Best regards

Apr 26, 2011 at 3:16 PM

Hi thomass !

Thanks for your reply.

It would be great, if "ConnectWorker" could work by configuration ...

About the TimeToBeReceived, sad to say:The answer is no [I need different expirations for diffent data].

I am even seeing much more neccesities for my connection scenarios, which even a bus might be just
currently not able to handle ...

I am having a lot of different sites, where - in minimum one - of my agents should run and publish data.
If these data finally reach one of the destination-queues, they must be handled by peeking the queue, not
reading them. If finally the destination database is ready to process, these messages should be read from
the queues and pushed into the DB. And for load-balancing, I will need even different queues.

I'll additionally have a deeper look into some of the busses or have to wire something by myself [the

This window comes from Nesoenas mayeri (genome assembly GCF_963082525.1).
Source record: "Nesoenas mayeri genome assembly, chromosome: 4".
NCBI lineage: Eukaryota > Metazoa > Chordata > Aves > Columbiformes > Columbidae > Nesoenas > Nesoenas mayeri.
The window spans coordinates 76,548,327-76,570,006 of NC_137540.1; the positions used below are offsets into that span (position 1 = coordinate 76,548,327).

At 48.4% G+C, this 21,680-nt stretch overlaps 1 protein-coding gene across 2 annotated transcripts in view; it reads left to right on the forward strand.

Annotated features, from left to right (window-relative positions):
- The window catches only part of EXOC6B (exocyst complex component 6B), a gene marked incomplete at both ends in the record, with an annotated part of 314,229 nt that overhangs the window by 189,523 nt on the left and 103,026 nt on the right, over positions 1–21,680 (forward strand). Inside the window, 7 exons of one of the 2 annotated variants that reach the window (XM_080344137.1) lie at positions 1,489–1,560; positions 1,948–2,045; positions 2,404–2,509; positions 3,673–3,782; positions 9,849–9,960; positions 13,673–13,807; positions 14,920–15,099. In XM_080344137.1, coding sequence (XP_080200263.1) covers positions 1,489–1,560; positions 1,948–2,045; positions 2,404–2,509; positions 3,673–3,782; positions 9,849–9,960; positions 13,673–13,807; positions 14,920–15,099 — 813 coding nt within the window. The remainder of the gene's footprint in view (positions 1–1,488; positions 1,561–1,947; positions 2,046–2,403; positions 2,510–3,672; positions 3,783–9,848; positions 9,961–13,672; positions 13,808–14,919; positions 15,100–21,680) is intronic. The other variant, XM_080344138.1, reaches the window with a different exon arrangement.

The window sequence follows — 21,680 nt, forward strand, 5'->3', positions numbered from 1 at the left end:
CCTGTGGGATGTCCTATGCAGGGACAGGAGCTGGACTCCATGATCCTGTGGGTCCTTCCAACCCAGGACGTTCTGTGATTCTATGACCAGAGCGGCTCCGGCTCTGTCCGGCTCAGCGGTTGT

not wanted option ;-) ].

But I'll probably use AppSpace for my other direct connections as a communication infra.

Thanks anyway!



Apr 27, 2011 at 9:53 AM

Hi mabra,

We might be implementing a variant of ConnectWorker in the future which doesn't need a direct connection, but I cannot say it for sure right now.

As for your communication scenario, you seem to have some special requirements involving message queues, so I agree with you that it is probably better to handle them outside of the appspace.

Best Regards

Apr 27, 2011 at 2:53 PM

Hi !

I am thinking about msmq, because it can ensure that the messages finally reach
their destination. And I even need an answer later, going the same way and - naturally [!==],